• Minority language at home

This is when all family members (regardless of their native language) all use one language at home. Outside the home, such as at nursery or school, children begin to learn the community language. This can be hard for parents who see their chatty little boy or girl go to nursery and not say a word for several months as they try to get to grips with the new language. Among many children of this age who are new to English, there are very few who struggle with it for a long time, and even if they are not very vocal, they can communicate their needs and with their peers.


Both of these methods can have their downsides and sometimes it will feel like a real effort. The key is to find what really works for you and your family. Whilst children are flexible and adaptable to new languages, consistency in whichever approach you choose is likely to yield the best results. It is important to remember that you are modelling language to your child, so if you are modelling a language that you are not competent at or confident in, this will be what they learn from you.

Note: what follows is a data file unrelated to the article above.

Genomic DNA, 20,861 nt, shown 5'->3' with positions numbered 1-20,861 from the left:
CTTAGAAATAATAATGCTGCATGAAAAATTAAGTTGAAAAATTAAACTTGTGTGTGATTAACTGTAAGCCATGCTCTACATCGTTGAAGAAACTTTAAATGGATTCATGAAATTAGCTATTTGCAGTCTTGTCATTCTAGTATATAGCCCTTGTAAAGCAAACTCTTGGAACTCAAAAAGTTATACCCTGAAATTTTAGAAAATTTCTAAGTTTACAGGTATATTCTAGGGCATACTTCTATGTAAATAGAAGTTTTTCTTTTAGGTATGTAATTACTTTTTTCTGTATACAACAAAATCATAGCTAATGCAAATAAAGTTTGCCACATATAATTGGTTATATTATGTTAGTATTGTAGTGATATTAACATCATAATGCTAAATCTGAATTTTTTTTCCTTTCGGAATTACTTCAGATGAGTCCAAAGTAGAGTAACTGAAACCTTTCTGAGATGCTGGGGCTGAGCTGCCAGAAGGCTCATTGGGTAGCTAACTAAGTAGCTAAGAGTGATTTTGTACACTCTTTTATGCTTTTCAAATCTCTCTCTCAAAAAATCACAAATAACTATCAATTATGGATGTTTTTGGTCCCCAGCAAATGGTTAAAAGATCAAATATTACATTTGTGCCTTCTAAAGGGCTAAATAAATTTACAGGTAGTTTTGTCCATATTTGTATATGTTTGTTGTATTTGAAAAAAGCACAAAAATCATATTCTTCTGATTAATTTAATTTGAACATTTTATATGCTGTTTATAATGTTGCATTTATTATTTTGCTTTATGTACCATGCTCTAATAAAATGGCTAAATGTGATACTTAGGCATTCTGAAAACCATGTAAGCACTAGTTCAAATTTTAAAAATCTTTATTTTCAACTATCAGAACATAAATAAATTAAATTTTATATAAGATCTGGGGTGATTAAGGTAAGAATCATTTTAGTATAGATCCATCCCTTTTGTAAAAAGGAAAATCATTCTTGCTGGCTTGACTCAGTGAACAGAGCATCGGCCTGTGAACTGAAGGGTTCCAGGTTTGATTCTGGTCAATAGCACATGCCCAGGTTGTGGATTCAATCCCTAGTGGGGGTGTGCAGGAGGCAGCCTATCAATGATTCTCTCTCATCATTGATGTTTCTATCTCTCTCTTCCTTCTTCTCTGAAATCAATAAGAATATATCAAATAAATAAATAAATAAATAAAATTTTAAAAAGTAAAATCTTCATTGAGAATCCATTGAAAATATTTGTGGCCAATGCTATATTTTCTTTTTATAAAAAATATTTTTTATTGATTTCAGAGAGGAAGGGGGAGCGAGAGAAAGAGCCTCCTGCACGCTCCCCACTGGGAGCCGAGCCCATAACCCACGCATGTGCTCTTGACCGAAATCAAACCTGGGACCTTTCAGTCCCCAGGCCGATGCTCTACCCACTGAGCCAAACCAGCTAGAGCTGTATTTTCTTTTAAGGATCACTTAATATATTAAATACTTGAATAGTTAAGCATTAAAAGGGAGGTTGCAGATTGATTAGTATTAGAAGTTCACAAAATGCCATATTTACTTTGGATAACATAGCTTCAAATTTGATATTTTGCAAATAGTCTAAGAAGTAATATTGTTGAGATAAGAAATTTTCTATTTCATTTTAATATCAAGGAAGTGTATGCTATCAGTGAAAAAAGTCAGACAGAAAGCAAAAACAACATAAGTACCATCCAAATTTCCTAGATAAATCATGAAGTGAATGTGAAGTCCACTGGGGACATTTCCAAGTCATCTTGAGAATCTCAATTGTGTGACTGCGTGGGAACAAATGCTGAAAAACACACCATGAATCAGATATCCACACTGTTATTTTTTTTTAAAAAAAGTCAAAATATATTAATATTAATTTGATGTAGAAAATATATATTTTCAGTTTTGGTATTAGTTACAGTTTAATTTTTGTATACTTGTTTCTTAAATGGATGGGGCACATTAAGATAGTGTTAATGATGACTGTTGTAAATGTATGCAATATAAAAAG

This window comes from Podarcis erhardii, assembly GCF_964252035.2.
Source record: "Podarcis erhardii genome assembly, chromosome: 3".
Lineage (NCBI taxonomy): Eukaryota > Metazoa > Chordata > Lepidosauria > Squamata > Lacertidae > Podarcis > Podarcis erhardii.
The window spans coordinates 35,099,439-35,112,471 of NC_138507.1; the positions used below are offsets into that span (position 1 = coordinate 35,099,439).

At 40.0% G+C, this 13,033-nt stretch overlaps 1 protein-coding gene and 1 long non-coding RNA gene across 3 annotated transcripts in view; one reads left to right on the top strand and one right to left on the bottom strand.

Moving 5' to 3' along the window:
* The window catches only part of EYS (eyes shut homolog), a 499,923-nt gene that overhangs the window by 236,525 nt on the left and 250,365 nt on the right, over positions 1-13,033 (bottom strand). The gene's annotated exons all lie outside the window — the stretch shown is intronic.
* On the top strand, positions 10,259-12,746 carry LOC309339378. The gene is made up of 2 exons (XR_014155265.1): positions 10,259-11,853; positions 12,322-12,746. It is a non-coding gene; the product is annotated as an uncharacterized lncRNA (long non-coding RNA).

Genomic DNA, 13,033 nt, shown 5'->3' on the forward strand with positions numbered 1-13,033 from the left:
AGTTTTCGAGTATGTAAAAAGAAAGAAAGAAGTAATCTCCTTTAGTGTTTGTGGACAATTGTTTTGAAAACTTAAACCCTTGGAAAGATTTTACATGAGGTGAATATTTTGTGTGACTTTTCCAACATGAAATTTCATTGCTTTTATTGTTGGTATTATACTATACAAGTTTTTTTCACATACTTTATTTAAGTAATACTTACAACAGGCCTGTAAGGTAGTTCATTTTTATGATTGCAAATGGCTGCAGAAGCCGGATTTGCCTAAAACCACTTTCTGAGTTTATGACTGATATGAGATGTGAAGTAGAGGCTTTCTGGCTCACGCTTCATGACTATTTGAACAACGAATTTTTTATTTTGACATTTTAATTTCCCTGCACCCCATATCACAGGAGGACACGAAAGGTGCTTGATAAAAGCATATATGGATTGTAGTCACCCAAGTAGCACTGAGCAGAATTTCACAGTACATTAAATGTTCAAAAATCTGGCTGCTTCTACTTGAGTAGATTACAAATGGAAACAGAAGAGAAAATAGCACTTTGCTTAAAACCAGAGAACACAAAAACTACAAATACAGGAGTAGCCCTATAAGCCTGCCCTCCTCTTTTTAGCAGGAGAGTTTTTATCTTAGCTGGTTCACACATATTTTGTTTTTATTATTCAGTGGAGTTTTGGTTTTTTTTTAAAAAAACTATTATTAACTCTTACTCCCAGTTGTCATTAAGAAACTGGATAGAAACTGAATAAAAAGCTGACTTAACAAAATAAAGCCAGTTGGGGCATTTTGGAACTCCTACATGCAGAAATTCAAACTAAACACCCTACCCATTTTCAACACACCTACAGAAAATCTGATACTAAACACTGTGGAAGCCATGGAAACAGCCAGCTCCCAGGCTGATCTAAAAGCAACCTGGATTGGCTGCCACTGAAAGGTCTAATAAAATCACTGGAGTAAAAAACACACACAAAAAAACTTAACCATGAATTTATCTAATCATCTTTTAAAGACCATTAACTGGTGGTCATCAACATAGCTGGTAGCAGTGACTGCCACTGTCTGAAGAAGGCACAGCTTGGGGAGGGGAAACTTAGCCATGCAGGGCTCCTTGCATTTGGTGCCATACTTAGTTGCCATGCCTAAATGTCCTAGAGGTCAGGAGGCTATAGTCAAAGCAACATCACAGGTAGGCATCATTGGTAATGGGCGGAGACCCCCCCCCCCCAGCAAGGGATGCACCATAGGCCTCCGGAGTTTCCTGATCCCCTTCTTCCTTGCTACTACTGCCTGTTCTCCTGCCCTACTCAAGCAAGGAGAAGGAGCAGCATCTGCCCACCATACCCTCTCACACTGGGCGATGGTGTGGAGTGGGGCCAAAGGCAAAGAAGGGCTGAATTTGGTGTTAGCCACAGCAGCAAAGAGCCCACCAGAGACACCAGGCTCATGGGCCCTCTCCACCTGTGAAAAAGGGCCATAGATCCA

One problem with both of these approaches is that they require at least one parent to have a language at home which is different from the dominant language spoken in the community around them. Short of immersing yourself and your family in a community or country which speaks another language, or possibly even employing child care who speaks to the child solely in the desired language (and it can be maintained consistently over a number of years), it is hard to achieve true bilingualism. However, this should not put people off from trying to acquire  usable knowledge of another language and sharing that with their child.


There are a number of other options available:

  • Using grandparents, other family members or friends – This works best when it is someone who has a frequent and consistent presence in family life – it doesn’t have to be  just down to you as parents. Perhaps your child can go for a playdate once a week to your friend’s house where they all speak another language or maybe grandparents can solely use their mother tongue when they spend time one on one with your child.